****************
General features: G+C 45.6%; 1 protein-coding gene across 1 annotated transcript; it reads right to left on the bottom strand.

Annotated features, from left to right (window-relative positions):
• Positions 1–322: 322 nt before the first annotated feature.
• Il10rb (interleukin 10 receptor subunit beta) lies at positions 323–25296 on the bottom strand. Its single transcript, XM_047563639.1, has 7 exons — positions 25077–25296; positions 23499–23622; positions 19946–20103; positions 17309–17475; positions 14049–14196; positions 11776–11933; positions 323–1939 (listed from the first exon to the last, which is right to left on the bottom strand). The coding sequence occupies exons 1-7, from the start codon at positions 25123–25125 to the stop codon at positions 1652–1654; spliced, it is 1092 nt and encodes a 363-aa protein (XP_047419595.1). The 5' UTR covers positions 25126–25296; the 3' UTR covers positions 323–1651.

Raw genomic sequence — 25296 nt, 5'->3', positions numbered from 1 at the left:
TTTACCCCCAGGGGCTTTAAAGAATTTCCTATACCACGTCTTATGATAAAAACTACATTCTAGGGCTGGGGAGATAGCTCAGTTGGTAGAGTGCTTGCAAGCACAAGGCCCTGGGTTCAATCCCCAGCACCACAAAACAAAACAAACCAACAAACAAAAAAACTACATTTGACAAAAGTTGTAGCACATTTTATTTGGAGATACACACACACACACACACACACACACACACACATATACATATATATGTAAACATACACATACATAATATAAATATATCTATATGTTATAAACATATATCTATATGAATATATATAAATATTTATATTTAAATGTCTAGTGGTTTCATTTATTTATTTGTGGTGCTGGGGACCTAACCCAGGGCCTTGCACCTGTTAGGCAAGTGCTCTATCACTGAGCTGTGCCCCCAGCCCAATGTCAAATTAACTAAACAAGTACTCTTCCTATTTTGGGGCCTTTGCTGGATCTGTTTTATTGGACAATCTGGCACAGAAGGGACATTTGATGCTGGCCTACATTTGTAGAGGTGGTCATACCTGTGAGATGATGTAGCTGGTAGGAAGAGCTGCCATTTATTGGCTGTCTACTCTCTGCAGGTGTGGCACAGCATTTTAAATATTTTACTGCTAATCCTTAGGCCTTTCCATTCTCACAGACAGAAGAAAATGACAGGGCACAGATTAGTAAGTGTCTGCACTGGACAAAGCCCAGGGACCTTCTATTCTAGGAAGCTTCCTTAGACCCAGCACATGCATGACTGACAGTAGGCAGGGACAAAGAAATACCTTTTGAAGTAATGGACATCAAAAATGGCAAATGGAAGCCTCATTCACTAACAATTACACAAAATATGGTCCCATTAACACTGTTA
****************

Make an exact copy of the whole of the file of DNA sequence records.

General features: G+C 45.6%; 1 protein-coding gene across 1 annotated transcript; it reads right to left on the bottom strand.

Annotated features, from left to right (window-relative positions):
• Positions 1–322: 322 nt before the first annotated feature.
• Il10rb (interleukin 10 receptor subunit beta) lies at positions 323–25296 on the bottom strand. Its single transcript, XM_047563639.1, has 7 exons — positions 25077–25296; positions 23499–23622; positions 19946–20103; positions 17309–17475; positions 14049–14196; positions 11776–11933; positions 323–1939 (listed from the first exon to the last, which is right to left on the bottom strand). The coding sequence occupies exons 1-7, from the start codon at positions 25123–25125 to the stop codon at positions 1652–1654; spliced, it is 1092 nt and encodes a 363-aa protein (XP_047419595.1). The 5' UTR covers positions 25126–25296; the 3' UTR covers positions 323–1651.

Raw genomic sequence — 25296 nt, 5'->3', positions numbered from 1 at the left:
TTTACCCCCAGGGGCTTTAAAGAATTTCCTATACCACGTCTTATGATAAAAACTACATTCTAGGGCTGGGGAGATAGCTCAGTTGGTAGAGTGCTTGCAAGCACAAGGCCCTGGGTTCAATCCCCAGCACCACAAAACAAAACAAACCAACAAACAAAAAAACTACATTTGACAAAAGTTGTAGCACATTTTATTTGGAGATACACACACACACACACACACACACACACACACATATACATATATATGTAAACATACACATACATAATATAAATATATCTATATGTTATAAACATATATCTATATGAATATATATAAATATTTATATTTAAATGTCTAGTGGTTTCATTTATTTATTTGTGGTGCTGGGGACCTAACCCAGGGCCTTGCACCTGTTAGGCAAGTGCTCTATCACTGAGCTGTGCCCCCAGCCCAATGTCAAATTAACTAAACAAGTACTCTTCCTATTTTGGGGCCTTTGCTGGATCTGTTTTATTGGACAATCTGGCACAGAAGGGACATTTGATGCTGGCCTACATTTGTAGAGGTGGTCATACCTGTGAGATGATGTAGCTGGTAGGAAGAGCTGCCATTTATTGGCTGTCTACTCTCTGCAGGTGTGGCACAGCATTTTAAATATTTTACTGCTAATCCTTAGGCCTTTCCATTCTCACAGACAGAAGAAAATGACAGGGCACAGATTAGTAAGTGTCTGCACTGGACAAAGCCCAGGGACCTTCTATTCTAGGAAGCTTCCTTAGACCCAGCACATGCATGACTGACAGTAGGCAGGGACAAAGAAATACCTTTTGAAGTAATGGACATCAAAAATGGCAAATGGAAGCCTCATTCACTAACAATTACACAAAATATGGTCCCATTAACACTGTTA